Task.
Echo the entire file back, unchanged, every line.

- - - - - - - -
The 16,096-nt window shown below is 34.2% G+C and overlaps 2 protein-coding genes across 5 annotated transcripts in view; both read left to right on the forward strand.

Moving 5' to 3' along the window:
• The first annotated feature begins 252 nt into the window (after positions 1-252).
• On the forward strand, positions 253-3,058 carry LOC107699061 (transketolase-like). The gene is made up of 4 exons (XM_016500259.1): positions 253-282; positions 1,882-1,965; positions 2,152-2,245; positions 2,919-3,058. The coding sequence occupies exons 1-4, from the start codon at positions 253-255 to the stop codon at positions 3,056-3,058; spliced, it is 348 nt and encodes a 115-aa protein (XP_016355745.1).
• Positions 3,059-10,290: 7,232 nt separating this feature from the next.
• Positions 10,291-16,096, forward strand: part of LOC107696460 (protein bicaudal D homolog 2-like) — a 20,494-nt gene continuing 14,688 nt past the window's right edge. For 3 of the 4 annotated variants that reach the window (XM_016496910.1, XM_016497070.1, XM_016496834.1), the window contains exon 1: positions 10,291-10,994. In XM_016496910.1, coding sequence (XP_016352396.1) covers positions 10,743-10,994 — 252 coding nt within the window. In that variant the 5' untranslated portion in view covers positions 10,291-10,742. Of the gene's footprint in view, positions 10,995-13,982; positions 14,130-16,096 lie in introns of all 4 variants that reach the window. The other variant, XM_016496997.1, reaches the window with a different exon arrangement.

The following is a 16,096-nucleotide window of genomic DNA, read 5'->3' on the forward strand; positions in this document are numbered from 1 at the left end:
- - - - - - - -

The 16,096-nt window shown below is 34.2% G+C and overlaps 2 protein-coding genes across 5 annotated transcripts in view; both read left to right on the forward strand.

Moving 5' to 3' along the window:
• The first annotated feature begins 252 nt into the window (after positions 1-252).
• On the forward strand, positions 253-3,058 carry LOC107699061 (transketolase-like). The gene is made up of 4 exons (XM_016500259.1): positions 253-282; positions 1,882-1,965; positions 2,152-2,245; positions 2,919-3,058. The coding sequence occupies exons 1-4, from the start codon at positions 253-255 to the stop codon at positions 3,056-3,058; spliced, it is 348 nt and encodes a 115-aa protein (XP_016355745.1).
• Positions 3,059-10,290: 7,232 nt separating this feature from the next.
• Positions 10,291-16,096, forward strand: part of LOC107696460 (protein bicaudal D homolog 2-like) — a 20,494-nt gene continuing 14,688 nt past the window's right edge. For 3 of the 4 annotated variants that reach the window (XM_016496910.1, XM_016497070.1, XM_016496834.1), the window contains exon 1: positions 10,291-10,994. In XM_016496910.1, coding sequence (XP_016352396.1) covers positions 10,743-10,994 — 252 coding nt within the window. In that variant the 5' untranslated portion in view covers positions 10,291-10,742. Of the gene's footprint in view, positions 10,995-13,982; positions 14,130-16,096 lie in introns of all 4 variants that reach the window. The other variant, XM_016496997.1, reaches the window with a different exon arrangement.

The following is a 16,096-nucleotide window of genomic DNA, read 5'->3' on the forward strand; positions in this document are numbered from 1 at the left end: